UNDP India Blogs

      • Fast Facts on India’s Biodiversity Part 1 – Biogeographic Zones | Pramod Krishnan

        12 Sep 2012

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        PHOTO: SHASHANK JAYAPRASAD/UNDP India

        Three unparalleled factors give India its biological opulence. First, there is an astounding spectrum of habitats and ecosystems existing over a wide range of latitudes and longitudes. These, together with varied climatic regimes, have resulted in an impressive range of bio-physical environments. Second, India lies at the confluence of three global centres of origin of life or ‘Biogeographic Realms’, viz. Indo-Malayan, Eurasian and Afro-tropical. India’s flora and fauna have been enriched by elements from each of these realms. Third, India has a legacy of co-existence of humans and nature and a longstanding tradition of conservation. In this blog, I will introduce the 10 biogeographic zones that India has been divided into: Trans-Himalaya: Constituting 5.6 percent of the country’s geographical area, this zone includes high altitude cold and arid mountain areas, including cold deserts. An extension of the Tibetan Plateau, this zone has sparse alpine steppe vegetation with many endemic species. It supports some of the biggest populations of wild sheep and goats in the world as well as some rare species of fauna such as Snow Leopard (Uncia uncia). Himalaya: Consisting of the entire Himalayan mountain range, this zone covers 6.4 percent of the total geographical area and has alpine and Read More

      • Creating Agricultural Entrepreneurs in Jharkhand- Lessons from a UNDP Biodiversity Project | Ruchi Pant

        28 Aug 2012

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        [Photo: UNDP India]

        I was very encouraged that Times of India covered one of our small projects in Jharkhand. This project helped 30 young people in the district become agricultural entrepreneurs – cultivating and selling lac to nearby markets. For years lac cultivation had been a valuable source of income for poor, tribal families in extremist-affected Khunti district in Jharkhand. However, a shortage of brood lac or mother insects required to cultivate lac has made it more difficult to grow lac in the last few years. But a recent partnership between the Institute of Forest Productivity and UNDP has given a new lease to lac cultivation in the area. It’s a success which has included many more villagers along with it. Hundreds of villagers have been employed in a range of activities relating to growing lac. In 2011, record production in Murhu bloc resulted in an annual income of INR 70,000 for each family. According to Dera Munda, a middle-aged farmer who grew lac on 25 trees, “I have grown around 1.25 quintals of lac which has fetched me INR 80,000.” In an area plagued with drought and limited irrigation facilities which has made it difficult for families to cultivate yearly paddy crop, “income Read More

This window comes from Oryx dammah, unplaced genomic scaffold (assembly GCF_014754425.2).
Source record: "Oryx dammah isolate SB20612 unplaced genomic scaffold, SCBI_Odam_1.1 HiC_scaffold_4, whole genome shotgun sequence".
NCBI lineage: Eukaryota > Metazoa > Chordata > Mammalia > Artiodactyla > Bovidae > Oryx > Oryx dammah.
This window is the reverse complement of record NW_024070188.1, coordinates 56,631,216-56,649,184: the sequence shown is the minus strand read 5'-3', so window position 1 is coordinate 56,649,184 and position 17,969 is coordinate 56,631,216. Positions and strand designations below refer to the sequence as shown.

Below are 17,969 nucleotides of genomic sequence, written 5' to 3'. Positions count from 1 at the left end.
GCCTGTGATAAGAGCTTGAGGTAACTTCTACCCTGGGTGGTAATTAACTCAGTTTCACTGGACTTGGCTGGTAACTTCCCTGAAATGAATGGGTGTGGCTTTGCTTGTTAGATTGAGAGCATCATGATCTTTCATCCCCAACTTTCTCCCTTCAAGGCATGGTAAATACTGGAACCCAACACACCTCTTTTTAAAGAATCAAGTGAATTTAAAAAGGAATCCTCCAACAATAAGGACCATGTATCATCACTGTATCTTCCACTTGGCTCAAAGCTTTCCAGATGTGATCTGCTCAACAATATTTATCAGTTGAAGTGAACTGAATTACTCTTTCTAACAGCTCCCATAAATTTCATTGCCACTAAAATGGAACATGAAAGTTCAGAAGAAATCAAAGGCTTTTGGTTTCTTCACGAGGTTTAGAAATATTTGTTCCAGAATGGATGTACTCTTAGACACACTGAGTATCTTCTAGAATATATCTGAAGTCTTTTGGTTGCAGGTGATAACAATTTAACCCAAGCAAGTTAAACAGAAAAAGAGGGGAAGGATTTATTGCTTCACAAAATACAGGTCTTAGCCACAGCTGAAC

• Biodiversity – A Time to Act | Srinivasan Iyer

        13 Aug 2012

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        Photo: UNDP India

        Rice, pigeon pea, mango, turmeric, ginger, pepper, banana, bitter gourd, okra, coconut, cardamom, jackfruit, sugarcane, bamboo, taro, indigo, sunhemp, amaranths, goose berries. India is considered to be the place of the origin of several varieties of these plant species. India is one of the 17 mega biodiversity countries of the world. With only 2.5% of the land area, India accounts for 7.8% of the recorded species of the world. The country has contributed to and is party to key multilateral agreements on environmental issues, including the Convention on Biological Diversity (CBD). Pursuant to the CBD, following a widespread consultative process, and programs related to biodiversity, Biological Diversity Act, 2002 has been enacted. India is one of the few countries to have enacted such a legislation. This Act primarily aims at giving effect for conservation and sustainable use of biodiversity and facilitate access to biological resources and associated traditional knowledge so as to ensure fair and equitable sharing of benefits arising out of their commercialization. UNDP contributed to the formulation of the BD Act. Last week, along with the Madhya Pradesh State Minister of Forests, I was at a national consultation which was exploring the challenges of implementing this landmark legislation. In Read More